The filler on the first disc, Grażyna – Symphonic Ballad (1955), is a work written for the centenary of the death of Polish poet Adam Mickiewicz. It is a programmatic piece depicting events in the Mickiewicz poem Grażyna, titled after a Lithuanian Chieftainess who fought and died in her struggle to defeat the invading Teutonic Knights. The music is dramatic and tense, and filled with colorful exotic themes, all in brilliant orchestration. To some, this is Lyatoshysky's finest work. It certainly makes a very desirable companion piece to the First Symphony.

Now, to get back to the questions I asked at the outset about Lyatoshynsky. Except for the First Symphony his music is largely not derivative, though there are moments when you hear echoes of Rachmaninov, particularly in the Third Symphony, and maybe a few strains of Bartók, noticeable perhaps in the Fifth. But these instances are few and not really of significance. While Lyatoshynsky displays some Russian and Slavic characteristics, he sounds cosmopolitan much of the time and displays a certain dynamism in his style – that is, he usually captures your attention with his distinctive musical persona and very assured orchestration. That said, he is rightly not considered a major figure in 20th-century music on the level of, say, Prokofiev, Stravinsky and Rachmaninov. Still, his best music is certainly worthwhile and over time he might well rise in stature in a similar way to Soviet composer Mieczyslaw Weinberg, who is finally gaining international recognition. One thing about Lyatoshynsky is that he rarely seems to pander or cheapen his music to gain a wider audience, even when he was apparently pressured to conform to the Socialist Realist standards of the Soviet arts administrators. In sum, these discs present worthwhile, mostly distinctive music in fine performances and good sound that will be of interest to admirers of early 20th-century classical music.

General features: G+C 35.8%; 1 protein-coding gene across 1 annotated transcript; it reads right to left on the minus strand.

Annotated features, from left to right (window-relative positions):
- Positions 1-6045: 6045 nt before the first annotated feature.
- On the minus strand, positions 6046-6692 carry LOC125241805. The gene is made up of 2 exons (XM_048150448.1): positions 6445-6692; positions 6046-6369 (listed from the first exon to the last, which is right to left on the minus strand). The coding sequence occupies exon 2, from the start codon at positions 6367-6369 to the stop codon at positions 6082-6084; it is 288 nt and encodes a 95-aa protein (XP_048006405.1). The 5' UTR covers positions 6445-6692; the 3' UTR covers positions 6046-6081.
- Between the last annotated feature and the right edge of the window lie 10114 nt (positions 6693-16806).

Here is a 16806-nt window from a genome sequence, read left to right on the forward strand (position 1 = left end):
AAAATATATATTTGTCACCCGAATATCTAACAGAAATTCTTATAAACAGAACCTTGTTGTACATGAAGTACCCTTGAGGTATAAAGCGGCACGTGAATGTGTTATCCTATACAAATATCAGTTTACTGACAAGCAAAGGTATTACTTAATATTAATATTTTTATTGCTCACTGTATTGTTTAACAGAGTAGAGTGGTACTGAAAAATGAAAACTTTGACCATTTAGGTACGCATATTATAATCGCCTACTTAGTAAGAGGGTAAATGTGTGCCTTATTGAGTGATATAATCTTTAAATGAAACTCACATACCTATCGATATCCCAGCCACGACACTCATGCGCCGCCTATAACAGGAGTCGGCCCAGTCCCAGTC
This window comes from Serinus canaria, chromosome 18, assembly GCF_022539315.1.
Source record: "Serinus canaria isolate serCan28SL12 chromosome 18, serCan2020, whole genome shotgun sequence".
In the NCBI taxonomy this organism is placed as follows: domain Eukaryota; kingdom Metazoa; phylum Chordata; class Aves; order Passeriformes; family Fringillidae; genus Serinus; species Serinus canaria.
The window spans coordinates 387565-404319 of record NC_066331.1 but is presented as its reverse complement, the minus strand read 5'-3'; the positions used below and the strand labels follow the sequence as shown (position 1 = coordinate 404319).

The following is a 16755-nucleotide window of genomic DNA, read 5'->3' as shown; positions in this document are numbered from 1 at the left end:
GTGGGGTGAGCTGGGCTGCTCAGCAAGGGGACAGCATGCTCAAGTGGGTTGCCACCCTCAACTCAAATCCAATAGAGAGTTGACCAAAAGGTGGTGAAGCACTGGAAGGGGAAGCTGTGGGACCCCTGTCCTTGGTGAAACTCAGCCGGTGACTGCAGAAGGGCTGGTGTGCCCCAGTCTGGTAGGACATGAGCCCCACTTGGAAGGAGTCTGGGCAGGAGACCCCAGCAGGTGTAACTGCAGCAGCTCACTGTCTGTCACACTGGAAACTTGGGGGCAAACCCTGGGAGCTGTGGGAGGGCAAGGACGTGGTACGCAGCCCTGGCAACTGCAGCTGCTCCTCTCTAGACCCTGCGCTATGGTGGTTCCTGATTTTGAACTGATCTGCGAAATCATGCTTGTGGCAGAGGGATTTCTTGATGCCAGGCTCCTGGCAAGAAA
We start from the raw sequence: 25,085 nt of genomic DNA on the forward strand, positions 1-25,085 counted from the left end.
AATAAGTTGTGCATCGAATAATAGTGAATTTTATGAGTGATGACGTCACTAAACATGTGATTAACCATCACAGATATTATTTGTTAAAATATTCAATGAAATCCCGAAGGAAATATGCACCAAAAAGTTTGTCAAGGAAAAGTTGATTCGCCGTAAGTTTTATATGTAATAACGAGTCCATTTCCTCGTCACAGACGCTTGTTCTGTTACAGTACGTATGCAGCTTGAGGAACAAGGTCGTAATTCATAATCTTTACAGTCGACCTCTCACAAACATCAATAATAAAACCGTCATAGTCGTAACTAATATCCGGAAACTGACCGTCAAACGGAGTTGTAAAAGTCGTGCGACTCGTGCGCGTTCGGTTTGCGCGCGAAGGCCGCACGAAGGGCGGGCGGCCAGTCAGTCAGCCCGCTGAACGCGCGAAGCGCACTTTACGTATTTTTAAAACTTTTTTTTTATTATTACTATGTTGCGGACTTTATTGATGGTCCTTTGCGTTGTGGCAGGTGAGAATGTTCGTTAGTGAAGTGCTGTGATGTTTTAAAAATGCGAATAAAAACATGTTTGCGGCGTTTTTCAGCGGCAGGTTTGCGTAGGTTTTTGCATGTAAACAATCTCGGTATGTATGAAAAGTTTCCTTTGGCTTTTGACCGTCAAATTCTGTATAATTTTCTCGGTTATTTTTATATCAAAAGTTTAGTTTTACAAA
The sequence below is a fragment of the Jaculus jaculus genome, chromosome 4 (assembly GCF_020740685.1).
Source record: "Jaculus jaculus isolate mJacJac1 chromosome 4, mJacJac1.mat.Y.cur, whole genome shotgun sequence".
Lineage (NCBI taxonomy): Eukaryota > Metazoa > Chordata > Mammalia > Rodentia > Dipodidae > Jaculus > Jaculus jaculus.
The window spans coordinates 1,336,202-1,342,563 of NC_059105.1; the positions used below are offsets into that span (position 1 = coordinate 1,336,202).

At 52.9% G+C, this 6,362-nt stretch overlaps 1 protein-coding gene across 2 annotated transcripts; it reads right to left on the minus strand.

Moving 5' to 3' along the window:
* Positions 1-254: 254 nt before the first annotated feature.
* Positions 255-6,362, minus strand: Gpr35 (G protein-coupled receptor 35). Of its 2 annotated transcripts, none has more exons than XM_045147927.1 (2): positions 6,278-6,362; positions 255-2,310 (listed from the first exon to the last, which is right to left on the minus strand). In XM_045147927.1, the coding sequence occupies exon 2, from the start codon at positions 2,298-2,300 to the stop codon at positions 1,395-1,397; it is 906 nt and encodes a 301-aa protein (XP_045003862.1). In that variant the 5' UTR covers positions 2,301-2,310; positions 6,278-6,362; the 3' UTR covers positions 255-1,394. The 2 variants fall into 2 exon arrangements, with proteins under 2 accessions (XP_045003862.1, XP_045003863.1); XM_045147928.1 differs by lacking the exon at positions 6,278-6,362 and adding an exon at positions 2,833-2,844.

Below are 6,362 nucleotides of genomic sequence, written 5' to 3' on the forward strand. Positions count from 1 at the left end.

Copyright © 2014, Robert Cummings

Trumpet